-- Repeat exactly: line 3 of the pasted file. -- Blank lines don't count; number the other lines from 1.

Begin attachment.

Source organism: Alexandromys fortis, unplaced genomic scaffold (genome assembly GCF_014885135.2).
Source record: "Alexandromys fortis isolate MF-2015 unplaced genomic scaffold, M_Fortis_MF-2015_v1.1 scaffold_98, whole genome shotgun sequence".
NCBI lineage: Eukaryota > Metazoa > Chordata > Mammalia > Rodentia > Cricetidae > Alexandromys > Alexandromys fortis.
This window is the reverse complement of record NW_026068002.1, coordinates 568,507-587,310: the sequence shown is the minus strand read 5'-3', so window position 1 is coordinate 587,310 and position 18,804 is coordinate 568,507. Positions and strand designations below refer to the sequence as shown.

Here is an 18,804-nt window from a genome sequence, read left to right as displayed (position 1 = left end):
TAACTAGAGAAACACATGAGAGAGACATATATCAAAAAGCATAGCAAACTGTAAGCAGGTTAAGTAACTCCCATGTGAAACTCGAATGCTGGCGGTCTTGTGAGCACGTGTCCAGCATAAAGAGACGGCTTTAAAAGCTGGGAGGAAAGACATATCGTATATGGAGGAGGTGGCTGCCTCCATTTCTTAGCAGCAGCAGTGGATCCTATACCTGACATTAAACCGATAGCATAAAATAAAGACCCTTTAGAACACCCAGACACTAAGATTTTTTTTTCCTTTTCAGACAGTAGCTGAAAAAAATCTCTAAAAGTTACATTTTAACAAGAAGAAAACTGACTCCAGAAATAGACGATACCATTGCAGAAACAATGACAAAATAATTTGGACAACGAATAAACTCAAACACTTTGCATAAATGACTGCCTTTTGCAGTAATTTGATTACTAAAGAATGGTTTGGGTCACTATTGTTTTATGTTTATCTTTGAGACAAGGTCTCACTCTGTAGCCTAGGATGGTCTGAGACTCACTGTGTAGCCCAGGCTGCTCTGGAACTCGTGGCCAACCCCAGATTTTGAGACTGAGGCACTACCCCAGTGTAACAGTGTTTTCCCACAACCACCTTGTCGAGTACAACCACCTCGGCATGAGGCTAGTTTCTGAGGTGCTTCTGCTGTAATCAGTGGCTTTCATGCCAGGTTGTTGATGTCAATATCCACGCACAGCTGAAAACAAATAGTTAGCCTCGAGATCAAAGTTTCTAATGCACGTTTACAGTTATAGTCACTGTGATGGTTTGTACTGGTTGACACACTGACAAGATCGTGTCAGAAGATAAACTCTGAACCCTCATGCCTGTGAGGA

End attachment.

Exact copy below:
NCBI lineage: Eukaryota > Metazoa > Chordata > Mammalia > Rodentia > Cricetidae > Alexandromys > Alexandromys fortis.